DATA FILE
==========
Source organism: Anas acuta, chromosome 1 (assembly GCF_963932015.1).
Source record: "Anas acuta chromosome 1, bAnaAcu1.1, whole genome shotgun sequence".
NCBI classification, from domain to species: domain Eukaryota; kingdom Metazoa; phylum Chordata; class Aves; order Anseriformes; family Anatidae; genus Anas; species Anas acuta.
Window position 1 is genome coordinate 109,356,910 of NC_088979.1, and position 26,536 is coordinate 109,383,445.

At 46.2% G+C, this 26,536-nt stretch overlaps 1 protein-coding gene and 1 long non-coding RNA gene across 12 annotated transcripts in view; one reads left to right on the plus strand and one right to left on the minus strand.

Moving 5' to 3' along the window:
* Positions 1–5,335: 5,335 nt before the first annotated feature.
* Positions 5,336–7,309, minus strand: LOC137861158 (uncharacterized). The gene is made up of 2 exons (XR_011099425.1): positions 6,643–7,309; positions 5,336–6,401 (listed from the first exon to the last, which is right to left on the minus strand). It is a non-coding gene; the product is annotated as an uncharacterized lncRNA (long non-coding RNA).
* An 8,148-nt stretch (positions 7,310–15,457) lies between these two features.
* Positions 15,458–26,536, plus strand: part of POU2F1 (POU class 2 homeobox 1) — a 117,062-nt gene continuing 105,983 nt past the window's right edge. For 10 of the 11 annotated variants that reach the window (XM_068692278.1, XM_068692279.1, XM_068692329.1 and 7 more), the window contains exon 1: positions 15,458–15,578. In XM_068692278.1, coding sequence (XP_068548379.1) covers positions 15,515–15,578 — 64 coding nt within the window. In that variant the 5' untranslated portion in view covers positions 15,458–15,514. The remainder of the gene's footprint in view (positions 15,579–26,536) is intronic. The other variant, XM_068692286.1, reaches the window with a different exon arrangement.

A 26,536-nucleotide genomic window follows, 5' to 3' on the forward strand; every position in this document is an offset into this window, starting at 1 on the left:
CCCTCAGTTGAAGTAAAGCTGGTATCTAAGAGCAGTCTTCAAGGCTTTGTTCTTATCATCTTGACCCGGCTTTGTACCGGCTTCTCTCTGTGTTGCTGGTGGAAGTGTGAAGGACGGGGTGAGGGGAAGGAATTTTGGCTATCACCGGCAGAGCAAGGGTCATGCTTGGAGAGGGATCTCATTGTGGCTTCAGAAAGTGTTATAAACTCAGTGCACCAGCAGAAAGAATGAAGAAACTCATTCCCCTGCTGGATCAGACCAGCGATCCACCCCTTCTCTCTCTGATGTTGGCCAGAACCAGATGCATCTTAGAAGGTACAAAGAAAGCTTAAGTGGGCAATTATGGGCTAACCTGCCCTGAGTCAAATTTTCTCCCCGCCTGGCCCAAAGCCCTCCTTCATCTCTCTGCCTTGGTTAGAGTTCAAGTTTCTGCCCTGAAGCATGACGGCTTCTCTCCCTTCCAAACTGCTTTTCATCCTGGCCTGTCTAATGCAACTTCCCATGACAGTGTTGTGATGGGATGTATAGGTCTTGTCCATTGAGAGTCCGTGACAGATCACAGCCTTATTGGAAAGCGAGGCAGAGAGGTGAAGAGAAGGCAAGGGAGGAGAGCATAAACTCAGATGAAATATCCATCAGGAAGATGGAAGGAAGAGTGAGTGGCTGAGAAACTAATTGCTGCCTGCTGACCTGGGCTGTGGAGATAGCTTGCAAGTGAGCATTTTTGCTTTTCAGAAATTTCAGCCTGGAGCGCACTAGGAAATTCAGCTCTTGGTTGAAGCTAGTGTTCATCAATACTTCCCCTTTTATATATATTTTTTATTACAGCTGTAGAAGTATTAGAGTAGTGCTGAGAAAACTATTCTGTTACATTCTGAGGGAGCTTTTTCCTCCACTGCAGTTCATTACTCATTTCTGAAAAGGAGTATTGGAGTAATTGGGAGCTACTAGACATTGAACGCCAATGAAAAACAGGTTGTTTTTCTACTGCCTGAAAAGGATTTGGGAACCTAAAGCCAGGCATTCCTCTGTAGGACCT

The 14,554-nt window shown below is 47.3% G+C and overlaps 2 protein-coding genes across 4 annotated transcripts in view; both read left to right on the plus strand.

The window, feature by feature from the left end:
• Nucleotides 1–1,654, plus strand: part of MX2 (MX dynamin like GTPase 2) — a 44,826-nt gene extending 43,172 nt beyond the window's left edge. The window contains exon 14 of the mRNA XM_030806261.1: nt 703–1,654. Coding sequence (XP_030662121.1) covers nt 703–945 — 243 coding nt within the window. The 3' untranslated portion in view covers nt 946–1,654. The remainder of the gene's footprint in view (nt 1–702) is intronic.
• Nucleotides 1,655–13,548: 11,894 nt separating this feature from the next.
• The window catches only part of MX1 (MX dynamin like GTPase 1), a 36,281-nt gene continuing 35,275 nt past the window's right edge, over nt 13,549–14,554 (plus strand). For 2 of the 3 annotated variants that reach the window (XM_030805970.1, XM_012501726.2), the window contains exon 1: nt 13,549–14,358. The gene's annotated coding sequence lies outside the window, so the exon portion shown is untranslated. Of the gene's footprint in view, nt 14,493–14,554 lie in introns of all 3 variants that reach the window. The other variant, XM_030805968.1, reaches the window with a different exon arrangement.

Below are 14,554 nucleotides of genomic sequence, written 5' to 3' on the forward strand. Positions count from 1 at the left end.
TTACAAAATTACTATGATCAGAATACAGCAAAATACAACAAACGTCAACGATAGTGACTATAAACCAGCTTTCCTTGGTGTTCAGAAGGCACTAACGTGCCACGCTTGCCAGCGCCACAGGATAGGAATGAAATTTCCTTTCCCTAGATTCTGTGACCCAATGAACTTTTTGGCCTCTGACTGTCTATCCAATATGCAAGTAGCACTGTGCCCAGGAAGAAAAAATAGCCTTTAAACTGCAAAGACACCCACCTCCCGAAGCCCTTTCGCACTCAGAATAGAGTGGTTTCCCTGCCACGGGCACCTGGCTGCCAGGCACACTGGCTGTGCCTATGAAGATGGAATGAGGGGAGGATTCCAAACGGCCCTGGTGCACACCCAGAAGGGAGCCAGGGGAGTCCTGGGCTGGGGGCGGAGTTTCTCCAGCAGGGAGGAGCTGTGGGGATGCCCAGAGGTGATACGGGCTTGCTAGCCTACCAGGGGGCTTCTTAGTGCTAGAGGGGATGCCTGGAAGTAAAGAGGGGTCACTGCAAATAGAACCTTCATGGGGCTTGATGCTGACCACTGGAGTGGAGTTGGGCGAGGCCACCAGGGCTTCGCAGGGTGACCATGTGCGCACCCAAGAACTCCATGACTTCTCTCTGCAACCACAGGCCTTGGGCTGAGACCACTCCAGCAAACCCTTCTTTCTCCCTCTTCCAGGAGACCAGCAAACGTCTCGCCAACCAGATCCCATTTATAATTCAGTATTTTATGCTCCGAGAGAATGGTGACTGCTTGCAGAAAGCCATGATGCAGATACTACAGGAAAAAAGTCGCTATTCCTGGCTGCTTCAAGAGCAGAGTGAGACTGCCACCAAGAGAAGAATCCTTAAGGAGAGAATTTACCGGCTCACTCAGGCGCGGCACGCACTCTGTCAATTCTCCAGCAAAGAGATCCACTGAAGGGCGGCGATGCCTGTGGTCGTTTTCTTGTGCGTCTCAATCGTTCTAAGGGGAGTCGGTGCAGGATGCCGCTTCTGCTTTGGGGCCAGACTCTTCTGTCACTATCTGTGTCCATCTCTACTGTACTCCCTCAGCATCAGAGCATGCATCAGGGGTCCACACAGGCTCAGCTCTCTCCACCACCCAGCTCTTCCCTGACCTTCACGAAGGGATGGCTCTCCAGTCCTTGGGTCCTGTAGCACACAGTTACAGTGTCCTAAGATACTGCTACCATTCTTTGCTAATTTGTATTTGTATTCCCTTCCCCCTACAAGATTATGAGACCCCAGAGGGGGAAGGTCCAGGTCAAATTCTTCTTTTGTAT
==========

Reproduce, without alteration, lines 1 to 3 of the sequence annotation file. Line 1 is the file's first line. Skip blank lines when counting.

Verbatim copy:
Source organism: Anas acuta, chromosome 1 (assembly GCF_963932015.1).
Source record: "Anas acuta chromosome 1, bAnaAcu1.1, whole genome shotgun sequence".
NCBI classification, from domain to species: domain Eukaryota; kingdom Metazoa; phylum Chordata; class Aves; order Anseriformes; family Anatidae; genus Anas; species Anas acuta.